I guess I ought to write at least one journal entry.
Lately, I've been spending most of my time doing at least six different things:
Promoting Linux-HA. A week ago last Thursday (whenever that was), I spoke to the Atlanta Linux Enthusiasts. Going to Atlanta in July wasn't my idea of good timing (it's hot and humid then), but they audience was very interested, and quite well-informed. The talk was very well received, and I even got an idea for a useful feature in heartbeat, which I implemented a few days later.
Working on reset code for LinuxFailSafe. It uses the STONITH API below.
Designing, writing, implementing and changing a STONITH API. STONITH == Shoot The Other Node In The Head. Also called STOMITH, substituting Machine for Node. I like STONITH, because of the similarity to Stoning a person representing the ultimate rejection from the community. In any case, I've been designing the abstract API, and writing code to implement it for the BayTech RPC-5.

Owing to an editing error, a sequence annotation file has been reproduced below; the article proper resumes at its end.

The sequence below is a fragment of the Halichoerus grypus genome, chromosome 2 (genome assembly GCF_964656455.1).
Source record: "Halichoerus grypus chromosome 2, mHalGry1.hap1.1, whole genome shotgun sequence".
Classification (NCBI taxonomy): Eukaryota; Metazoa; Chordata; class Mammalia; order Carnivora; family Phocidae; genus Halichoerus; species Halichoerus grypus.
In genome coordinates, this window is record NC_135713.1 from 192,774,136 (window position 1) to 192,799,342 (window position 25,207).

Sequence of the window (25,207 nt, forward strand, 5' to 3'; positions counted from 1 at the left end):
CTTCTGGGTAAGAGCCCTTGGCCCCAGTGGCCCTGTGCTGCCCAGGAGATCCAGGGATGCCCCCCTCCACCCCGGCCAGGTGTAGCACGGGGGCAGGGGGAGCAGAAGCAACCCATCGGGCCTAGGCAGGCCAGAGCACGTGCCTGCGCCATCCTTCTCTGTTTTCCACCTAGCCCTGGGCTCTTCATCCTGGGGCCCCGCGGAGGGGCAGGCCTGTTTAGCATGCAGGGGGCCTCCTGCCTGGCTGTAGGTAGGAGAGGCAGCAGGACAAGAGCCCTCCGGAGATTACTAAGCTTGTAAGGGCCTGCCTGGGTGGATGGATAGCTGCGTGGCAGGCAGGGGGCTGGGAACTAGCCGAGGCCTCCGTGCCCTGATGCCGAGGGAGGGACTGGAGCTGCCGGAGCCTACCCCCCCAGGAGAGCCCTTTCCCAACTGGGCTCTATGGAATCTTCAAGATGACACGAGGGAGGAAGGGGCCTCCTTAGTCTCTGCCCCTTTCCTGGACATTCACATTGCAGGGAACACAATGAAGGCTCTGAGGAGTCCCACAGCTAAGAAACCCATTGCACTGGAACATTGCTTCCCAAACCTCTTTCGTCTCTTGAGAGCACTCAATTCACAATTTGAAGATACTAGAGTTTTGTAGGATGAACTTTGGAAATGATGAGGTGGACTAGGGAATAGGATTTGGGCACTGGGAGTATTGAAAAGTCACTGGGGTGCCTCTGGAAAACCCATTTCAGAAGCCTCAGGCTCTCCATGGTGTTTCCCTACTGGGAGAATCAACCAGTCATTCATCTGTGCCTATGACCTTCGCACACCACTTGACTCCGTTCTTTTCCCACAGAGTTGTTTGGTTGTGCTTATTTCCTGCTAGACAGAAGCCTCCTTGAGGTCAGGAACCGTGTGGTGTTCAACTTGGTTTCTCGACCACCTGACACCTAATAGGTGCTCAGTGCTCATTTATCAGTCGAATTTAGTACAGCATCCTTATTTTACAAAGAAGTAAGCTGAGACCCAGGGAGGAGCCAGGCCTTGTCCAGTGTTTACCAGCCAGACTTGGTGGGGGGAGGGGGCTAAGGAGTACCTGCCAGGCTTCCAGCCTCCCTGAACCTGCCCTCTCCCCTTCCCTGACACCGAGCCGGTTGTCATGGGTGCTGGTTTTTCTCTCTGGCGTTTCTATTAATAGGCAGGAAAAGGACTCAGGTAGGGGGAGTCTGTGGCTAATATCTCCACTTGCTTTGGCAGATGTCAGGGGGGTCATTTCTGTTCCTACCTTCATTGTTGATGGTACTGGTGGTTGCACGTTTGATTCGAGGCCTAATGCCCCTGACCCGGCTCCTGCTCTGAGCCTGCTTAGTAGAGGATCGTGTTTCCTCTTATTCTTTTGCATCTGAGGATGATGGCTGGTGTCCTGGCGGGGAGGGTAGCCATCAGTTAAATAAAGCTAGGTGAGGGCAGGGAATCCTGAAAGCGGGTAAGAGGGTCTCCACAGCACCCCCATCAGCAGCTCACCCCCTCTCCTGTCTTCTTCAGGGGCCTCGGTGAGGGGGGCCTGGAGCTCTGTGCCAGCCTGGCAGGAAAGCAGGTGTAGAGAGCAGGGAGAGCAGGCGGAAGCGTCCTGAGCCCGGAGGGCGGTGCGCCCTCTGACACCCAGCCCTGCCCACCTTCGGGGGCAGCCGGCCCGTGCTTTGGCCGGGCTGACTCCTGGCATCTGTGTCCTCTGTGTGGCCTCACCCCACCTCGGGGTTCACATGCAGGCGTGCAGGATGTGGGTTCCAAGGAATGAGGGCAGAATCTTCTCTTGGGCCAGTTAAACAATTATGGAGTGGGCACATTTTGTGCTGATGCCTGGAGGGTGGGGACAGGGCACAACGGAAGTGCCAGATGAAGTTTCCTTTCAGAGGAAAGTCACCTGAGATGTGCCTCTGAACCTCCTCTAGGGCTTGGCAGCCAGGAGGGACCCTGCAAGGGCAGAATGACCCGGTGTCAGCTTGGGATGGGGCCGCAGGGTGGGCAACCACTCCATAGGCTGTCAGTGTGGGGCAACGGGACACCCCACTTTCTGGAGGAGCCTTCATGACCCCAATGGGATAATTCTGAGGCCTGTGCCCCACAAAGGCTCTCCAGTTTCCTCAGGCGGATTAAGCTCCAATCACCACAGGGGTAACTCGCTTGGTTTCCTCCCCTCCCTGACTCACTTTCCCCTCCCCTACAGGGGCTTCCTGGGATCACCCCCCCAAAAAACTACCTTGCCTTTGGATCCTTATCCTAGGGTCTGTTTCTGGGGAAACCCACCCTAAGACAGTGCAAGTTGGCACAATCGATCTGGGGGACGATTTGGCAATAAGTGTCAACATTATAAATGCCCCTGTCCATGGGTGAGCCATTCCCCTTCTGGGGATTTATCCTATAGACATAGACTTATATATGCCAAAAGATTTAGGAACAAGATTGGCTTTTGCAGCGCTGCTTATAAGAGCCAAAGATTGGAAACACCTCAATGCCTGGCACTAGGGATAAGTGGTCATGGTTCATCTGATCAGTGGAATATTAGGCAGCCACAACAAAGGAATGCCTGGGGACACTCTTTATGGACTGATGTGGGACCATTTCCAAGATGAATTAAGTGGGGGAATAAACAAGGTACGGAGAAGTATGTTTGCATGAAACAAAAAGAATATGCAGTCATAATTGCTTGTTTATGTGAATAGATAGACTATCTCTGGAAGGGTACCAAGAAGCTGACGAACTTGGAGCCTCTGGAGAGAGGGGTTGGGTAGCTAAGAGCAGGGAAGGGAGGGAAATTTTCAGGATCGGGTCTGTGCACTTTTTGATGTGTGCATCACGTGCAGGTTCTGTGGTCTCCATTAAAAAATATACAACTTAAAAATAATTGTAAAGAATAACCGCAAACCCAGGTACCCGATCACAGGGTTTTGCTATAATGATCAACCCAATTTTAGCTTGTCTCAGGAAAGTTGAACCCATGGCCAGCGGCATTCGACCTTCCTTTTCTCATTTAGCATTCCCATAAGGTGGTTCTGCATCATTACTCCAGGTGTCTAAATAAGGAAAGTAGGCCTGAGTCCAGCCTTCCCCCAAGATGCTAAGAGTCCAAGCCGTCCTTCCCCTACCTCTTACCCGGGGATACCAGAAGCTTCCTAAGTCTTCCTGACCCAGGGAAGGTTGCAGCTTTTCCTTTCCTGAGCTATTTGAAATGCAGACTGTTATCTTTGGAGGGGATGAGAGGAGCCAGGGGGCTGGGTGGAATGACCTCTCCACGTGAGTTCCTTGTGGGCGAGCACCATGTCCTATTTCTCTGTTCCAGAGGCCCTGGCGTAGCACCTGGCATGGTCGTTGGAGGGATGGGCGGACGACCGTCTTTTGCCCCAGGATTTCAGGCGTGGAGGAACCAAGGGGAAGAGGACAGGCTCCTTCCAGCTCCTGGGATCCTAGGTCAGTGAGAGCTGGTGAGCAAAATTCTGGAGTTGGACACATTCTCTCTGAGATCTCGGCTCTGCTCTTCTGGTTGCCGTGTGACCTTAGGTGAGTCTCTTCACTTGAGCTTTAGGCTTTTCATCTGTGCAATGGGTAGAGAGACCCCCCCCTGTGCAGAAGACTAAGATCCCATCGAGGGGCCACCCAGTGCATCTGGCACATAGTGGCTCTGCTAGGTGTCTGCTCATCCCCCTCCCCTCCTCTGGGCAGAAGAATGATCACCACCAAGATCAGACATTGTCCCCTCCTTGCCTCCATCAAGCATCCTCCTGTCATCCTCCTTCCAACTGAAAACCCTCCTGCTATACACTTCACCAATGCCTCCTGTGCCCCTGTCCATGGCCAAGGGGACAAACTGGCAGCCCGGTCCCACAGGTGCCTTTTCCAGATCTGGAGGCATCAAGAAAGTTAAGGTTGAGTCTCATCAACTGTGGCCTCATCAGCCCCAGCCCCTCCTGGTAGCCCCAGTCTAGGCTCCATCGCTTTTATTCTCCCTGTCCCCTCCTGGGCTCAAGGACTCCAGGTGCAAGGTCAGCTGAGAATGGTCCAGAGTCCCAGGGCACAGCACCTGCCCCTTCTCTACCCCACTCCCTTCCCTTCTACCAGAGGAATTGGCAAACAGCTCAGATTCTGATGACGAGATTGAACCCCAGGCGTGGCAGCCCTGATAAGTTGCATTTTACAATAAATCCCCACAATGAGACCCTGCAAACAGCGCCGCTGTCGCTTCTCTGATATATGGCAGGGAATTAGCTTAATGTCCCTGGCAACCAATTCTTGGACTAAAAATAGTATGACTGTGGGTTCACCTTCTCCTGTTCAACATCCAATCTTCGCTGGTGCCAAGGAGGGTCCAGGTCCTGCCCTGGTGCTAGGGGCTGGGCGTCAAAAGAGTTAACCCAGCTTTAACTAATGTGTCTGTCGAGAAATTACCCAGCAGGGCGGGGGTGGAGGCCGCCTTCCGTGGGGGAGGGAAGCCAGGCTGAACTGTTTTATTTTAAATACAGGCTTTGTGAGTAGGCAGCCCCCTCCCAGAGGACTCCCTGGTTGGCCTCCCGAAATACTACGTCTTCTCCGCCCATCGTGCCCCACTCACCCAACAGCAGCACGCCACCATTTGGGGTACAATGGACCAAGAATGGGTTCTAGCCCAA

Designing and implementing an API for heartbeat. Heartbeat is pretty nice in several ways, but it is limited in what it can do. It does heartbeats better than any other open source product I know of, but doesn't integrate with other applications to speak of. The API will allow it to be easily used with lots of other applications, whether with FailSafe, or Piranha, or CXFS, or Kimberlite, or with Stephen's new cluster manager, or some newly designed cluster manager or whatever. It is nearly complete, but needs some minor redesign to eliminate certain security issues from it before people start using it. You can get the code for this and the Stonith API from the Linux-HA CVS repository.
Generally working on heartbeat. Fixing it up, etc.
Strategizing on how SuSE should promote and package Linux-HA. Generally worrying about what should be done, and puzzling over how to get it done. This activity overlaps with lmb.
I just got a new user for heartbeat that I am absolutely sure will need some tech support this winter. Heartbeat is now running in Tahiti :-)
I just found out that a talk I gave back in April won an award for the best talk of the day at the Lucent Technologies Software Symposium. That was certainly nice.